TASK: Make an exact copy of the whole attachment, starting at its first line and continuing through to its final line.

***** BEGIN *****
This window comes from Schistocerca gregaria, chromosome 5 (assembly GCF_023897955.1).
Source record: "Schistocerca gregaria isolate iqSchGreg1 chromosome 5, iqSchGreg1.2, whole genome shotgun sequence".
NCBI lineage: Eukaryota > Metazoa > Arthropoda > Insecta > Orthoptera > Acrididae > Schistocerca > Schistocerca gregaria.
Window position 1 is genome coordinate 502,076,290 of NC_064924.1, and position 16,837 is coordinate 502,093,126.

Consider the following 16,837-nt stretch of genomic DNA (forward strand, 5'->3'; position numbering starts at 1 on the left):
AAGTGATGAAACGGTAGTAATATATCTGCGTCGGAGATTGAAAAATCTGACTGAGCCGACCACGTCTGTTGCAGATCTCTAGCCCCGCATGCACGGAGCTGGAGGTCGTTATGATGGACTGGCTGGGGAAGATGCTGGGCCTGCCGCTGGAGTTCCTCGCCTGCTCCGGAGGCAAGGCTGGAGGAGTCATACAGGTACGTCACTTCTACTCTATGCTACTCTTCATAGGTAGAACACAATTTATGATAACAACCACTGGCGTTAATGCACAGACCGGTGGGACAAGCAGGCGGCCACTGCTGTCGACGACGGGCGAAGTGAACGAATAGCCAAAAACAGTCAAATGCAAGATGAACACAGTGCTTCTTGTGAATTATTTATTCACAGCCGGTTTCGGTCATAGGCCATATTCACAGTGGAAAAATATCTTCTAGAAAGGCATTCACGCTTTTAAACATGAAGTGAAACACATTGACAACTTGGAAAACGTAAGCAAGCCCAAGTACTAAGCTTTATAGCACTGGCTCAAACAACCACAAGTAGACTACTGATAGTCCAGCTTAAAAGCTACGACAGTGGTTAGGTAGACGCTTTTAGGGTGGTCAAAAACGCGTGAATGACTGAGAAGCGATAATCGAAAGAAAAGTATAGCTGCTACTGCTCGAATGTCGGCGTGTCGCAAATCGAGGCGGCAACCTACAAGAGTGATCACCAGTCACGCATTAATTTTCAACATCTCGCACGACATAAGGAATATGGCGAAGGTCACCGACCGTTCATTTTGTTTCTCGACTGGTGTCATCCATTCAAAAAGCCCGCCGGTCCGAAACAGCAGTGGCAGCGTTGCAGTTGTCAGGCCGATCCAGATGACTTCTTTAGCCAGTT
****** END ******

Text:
This window comes from Schistocerca gregaria, chromosome 5 (assembly GCF_023897955.1).
Source record: "Schistocerca gregaria isolate iqSchGreg1 chromosome 5, iqSchGreg1.2, whole genome shotgun sequence".
NCBI lineage: Eukaryota > Metazoa > Arthropoda > Insecta > Orthoptera > Acrididae > Schistocerca > Schistocerca gregaria.
Window position 1 is genome coordinate 502,076,290 of NC_064924.1, and position 16,837 is coordinate 502,093,126.

Consider the following 16,837-nt stretch of genomic DNA (forward strand, 5'->3'; position numbering starts at 1 on the left):
AAGTGATGAAACGGTAGTAATATATCTGCGTCGGAGATTGAAAAATCTGACTGAGCCGACCACGTCTGTTGCAGATCTCTAGCCCCGCATGCACGGAGCTGGAGGTCGTTATGATGGACTGGCTGGGGAAGATGCTGGGCCTGCCGCTGGAGTTCCTCGCCTGCTCCGGAGGCAAGGCTGGAGGAGTCATACAGGTACGTCACTTCTACTCTATGCTACTCTTCATAGGTAGAACACAATTTATGATAACAACCACTGGCGTTAATGCACAGACCGGTGGGACAAGCAGGCGGCCACTGCTGTCGACGACGGGCGAAGTGAACGAATAGCCAAAAACAGTCAAATGCAAGATGAACACAGTGCTTCTTGTGAATTATTTATTCACAGCCGGTTTCGGTCATAGGCCATATTCACAGTGGAAAAATATCTTCTAGAAAGGCATTCACGCTTTTAAACATGAAGTGAAACACATTGACAACTTGGAAAACGTAAGCAAGCCCAAGTACTAAGCTTTATAGCACTGGCTCAAACAACCACAAGTAGACTACTGATAGTCCAGCTTAAAAGCTACGACAGTGGTTAGGTAGACGCTTTTAGGGTGGTCAAAAACGCGTGAATGACTGAGAAGCGATAATCGAAAGAAAAGTATAGCTGCTACTGCTCGAATGTCGGCGTGTCGCAAATCGAGGCGGCAACCTACAAGAGTGATCACCAGTCACGCATTAATTTTCAACATCTCGCACGACATAAGGAATATGGCGAAGGTCACCGACCGTTCATTTTGTTTCTCGACTGGTGTCATCCATTCAAAAAGCCCGCCGGTCCGAAACAGCAGTGGCAGCGTTGCAGTTGTCAGGCCGATCCAGATGACTTCTTTAGCCAGTT